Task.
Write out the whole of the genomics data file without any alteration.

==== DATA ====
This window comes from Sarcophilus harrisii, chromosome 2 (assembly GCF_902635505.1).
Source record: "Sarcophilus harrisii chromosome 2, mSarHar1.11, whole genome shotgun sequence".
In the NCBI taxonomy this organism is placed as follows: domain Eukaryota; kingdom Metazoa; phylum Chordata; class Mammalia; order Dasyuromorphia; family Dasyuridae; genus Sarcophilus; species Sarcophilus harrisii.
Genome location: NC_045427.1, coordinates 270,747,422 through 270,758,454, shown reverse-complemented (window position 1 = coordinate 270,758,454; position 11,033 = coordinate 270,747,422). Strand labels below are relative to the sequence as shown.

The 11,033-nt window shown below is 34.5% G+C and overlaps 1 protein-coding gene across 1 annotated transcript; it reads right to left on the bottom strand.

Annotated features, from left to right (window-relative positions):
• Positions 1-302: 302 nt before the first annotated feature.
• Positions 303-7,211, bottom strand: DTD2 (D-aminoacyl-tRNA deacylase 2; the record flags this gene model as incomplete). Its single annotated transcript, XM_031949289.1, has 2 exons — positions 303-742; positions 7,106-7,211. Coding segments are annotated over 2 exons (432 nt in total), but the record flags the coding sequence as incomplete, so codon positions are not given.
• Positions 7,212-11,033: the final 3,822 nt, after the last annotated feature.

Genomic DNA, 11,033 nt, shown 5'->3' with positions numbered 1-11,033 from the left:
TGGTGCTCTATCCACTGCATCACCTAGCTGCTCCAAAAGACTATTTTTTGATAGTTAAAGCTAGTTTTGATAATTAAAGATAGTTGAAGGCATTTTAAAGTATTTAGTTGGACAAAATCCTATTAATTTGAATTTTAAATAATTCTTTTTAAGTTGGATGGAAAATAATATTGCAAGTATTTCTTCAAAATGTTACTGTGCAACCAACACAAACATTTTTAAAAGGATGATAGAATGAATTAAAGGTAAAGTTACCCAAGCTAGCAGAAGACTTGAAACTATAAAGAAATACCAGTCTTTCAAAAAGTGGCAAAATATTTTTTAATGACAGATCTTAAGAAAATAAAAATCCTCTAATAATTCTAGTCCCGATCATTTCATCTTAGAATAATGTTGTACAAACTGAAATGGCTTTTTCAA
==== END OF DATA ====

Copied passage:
This window comes from Sarcophilus harrisii, chromosome 2 (assembly GCF_902635505.1).
Source record: "Sarcophilus harrisii chromosome 2, mSarHar1.11, whole genome shotgun sequence".
In the NCBI taxonomy this organism is placed as follows: domain Eukaryota; kingdom Metazoa; phylum Chordata; class Mammalia; order Dasyuromorphia; family Dasyuridae; genus Sarcophilus; species Sarcophilus harrisii.
Genome location: NC_045427.1, coordinates 270,747,422 through 270,758,454, shown reverse-complemented (window position 1 = coordinate 270,758,454; position 11,033 = coordinate 270,747,422). Strand labels below are relative to the sequence as shown.

The 11,033-nt window shown below is 34.5% G+C and overlaps 1 protein-coding gene across 1 annotated transcript; it reads right to left on the bottom strand.

Annotated features, from left to right (window-relative positions):
• Positions 1-302: 302 nt before the first annotated feature.
• Positions 303-7,211, bottom strand: DTD2 (D-aminoacyl-tRNA deacylase 2; the record flags this gene model as incomplete). Its single annotated transcript, XM_031949289.1, has 2 exons — positions 303-742; positions 7,106-7,211. Coding segments are annotated over 2 exons (432 nt in total), but the record flags the coding sequence as incomplete, so codon positions are not given.
• Positions 7,212-11,033: the final 3,822 nt, after the last annotated feature.

Genomic DNA, 11,033 nt, shown 5'->3' with positions numbered 1-11,033 from the left:
TGGTGCTCTATCCACTGCATCACCTAGCTGCTCCAAAAGACTATTTTTTGATAGTTAAAGCTAGTTTTGATAATTAAAGATAGTTGAAGGCATTTTAAAGTATTTAGTTGGACAAAATCCTATTAATTTGAATTTTAAATAATTCTTTTTAAGTTGGATGGAAAATAATATTGCAAGTATTTCTTCAAAATGTTACTGTGCAACCAACACAAACATTTTTAAAAGGATGATAGAATGAATTAAAGGTAAAGTTACCCAAGCTAGCAGAAGACTTGAAACTATAAAGAAATACCAGTCTTTCAAAAAGTGGCAAAATATTTTTTAATGACAGATCTTAAGAAAATAAAAATCCTCTAATAATTCTAGTCCCGATCATTTCATCTTAGAATAATGTTGTACAAACTGAAATGGCTTTTTCAA